Russian Foreign Minister Sergei Lavrov said Monday after meeting with U.S. Secretary of State John Kerry (on the sidelines of an economic summit in Indonesia) that Iran likely wants “more clarity” about the way forward. “Iran probably wants more clarity,” Lavrov said. “More specific steps to be spelled out on the road to the result which we all want to achieve. And I think this will be discussed next week in Geneva, a meeting to which Iran agreed. And to which Iran and three plus three are getting ready in a very constructive mood, as our contacts in New York show.” Kerry said the United States is encouraged by Iran’s recent outreach efforts, but that actions, and not words, are what will make a difference. “So what we need are a set of proposals from Iran that fully disclose how they will show the world that their program is peaceful,” Kerry said. “And we have made it clear that if there are those indicators, the United States and our allies are absolutely prepared to move in appropriate ways to meet their actions. Kerry said Iran has not responded to an offer the P5+1 group made earlier this year, which called for Iran to stop enriching uranium to 20 percent and halt enrichment at one of its nuclear facilities. Iranian Foreign Minister Javad Zarif said Sunday that offer was no longer valid, and that the P5+1 should come to next week’s negotiations with a “new point of view.” Iran says its nuclear program is strictly for peaceful purposes and wants the international community to lift a range of sanctions imposed for its refusal to halt enrichment activity. The possible threat of a ballistic missile strike from countries like Iran has led the United States to plan a missile shield in Europe. Russia disagrees with the move, saying the system could neutralize its own strategic missile force and leave it vulnerable to the West. Kerry said Monday it is too early to make determinations about the system as long as the Iranian threat continues.
Russia’s Olympic flame under fire after failures
The prosecution, however, said a psychiatric evaluation found that Kosenko was unable to realize the “public danger of his actions” due to a “chronic mental disorder.” Human Rights Watch not only objected to the use of forced psychiatric treatment but also questioned the charges brought against Kosenko. “The majority of the evidence, including from the police officer himself, indicates that Kosenko never touched him,” Tanya Lokshina , the rights group’s Russia program director, said in the statement. Kosenko was among tens of thousands who took part in the protest on Bolotnaya Square in Moscow on May 6, 2012. He was arrested in July 2012 and has remained in custody ever since. The court refused his appeals for release, including denying his request to attend his mother’s funeral last month. Since returning to the presidency, Putin has cracked down on street protests and other demonstrations of dissent. Some of the defendants in what has become known as the Bolotnaya case face up to 10 years in prison if convicted. The only two other defendants in the case to have received a court ruling were sent to prison on lighter sentences after they cooperated with the prosecution. Judge Lyudmila Moskalenko found Kosenko guilty of mass rioting and using force against an official. But she said the court would release him from criminal responsibility “for insanely conducting actions forbidden by law” and impose “compulsory medical measures in the form of forced treatment in a general psychiatric facility.” Rights activists compared it to the Soviet practice of locking up dissidents in psychiatric institutions. “It’s definitely a revival of punitive medicine,” said Olga Romanova , a journalist and rights activist.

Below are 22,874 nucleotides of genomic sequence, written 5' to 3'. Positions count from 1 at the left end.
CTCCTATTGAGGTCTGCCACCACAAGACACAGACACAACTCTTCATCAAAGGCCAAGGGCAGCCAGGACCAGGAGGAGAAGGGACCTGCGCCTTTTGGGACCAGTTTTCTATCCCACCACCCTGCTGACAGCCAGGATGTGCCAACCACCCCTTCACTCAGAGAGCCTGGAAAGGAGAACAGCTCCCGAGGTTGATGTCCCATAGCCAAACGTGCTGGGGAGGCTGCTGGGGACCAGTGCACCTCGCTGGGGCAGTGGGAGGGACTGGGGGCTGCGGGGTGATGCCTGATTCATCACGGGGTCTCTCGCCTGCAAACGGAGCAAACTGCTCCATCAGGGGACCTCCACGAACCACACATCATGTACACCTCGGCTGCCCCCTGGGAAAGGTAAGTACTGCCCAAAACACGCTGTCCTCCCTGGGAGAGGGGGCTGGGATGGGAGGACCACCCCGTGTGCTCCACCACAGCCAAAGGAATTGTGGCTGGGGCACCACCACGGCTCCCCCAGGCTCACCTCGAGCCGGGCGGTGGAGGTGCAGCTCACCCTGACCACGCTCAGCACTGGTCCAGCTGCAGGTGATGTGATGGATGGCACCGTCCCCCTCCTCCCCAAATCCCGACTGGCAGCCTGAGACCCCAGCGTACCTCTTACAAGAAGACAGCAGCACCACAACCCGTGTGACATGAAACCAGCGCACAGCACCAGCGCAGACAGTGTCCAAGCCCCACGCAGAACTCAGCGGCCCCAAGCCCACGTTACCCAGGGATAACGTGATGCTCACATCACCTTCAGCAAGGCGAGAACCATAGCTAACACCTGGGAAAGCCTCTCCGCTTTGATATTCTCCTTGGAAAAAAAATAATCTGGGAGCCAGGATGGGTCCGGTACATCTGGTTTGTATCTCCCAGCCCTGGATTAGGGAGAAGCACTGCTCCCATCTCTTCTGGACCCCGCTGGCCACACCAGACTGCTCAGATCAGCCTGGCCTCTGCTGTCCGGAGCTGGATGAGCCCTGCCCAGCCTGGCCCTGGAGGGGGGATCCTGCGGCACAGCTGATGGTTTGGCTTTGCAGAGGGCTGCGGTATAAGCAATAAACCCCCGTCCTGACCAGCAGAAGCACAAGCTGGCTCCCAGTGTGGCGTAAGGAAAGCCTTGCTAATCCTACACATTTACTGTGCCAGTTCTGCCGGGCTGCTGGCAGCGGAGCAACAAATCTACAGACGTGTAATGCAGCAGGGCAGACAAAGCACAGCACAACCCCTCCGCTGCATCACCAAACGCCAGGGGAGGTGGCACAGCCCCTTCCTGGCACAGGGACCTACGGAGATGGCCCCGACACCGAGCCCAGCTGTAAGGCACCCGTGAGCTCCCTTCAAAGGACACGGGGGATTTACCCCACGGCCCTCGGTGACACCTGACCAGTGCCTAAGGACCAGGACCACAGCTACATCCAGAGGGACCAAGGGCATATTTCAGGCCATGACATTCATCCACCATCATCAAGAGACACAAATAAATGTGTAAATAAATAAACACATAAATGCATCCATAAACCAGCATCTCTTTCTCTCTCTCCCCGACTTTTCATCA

US, Russia Want Clarity on Iran Nuclear Issue
Torchbearers ‘kiss’ with their torches to pass the Olympic flame during the Sochi 2014 Winter Olympi “Any normal person has a few questions: why were there 16,000 torches made? How much does each one cost? Is the price adequate? Finally, why don’t they work?” a group member and pro-Kremlin deputy Mikhail Starshinov asked. A spokesman for KRASMASH, a manufacturer in the Siberian city of Krasnoyarsk that produced the torches confirmed that 16,000 torches were made. “According to the agreement with the (Sochi) Organising Committee we don’t have the right to give out any information about the torches besides the confirmation that we made them,” he told AFP. The factory is known as the maker of ballistic missiles for Russian submarines as well as parts for the Proton rocket used in the country’s space programme. There was no tender process for the torch-making contract and it’s not clear why the factory was picked for the job. Some of the torches made for the relay have already been put up for sale on various Russian websites. One seller in the Siberian city of Chita, where the relay is set to pass through, offered a torch on the website Molotok.Ru, the Russian version of Ebay. So far only one bidder has made an offer of 40,000 rubles (about $1,200/900 euros). The nearly metre-long torch is made of aluminium and weighs 1.8 kilogrammes, with the weight also having caused some complaints. “The construction of the torch ensures that the flame burns reliably in difficult conditions, such as strong winds, heavy frosts, or any surprises that a Russian winter can throw up,” the Sochi Organising Committee website says. Olympic torches COMMENTARY | As he perfects his tan aboard a $300,000 boat off Florida’s shores, I can’t help but wonder if Alex Rodriguez has fallen off the deep end or is merely borrowing a page from his girlfriend’s playbook. Yahoo Contributor Network More like this Remove Denver Broncos quarterback Peyton Manning…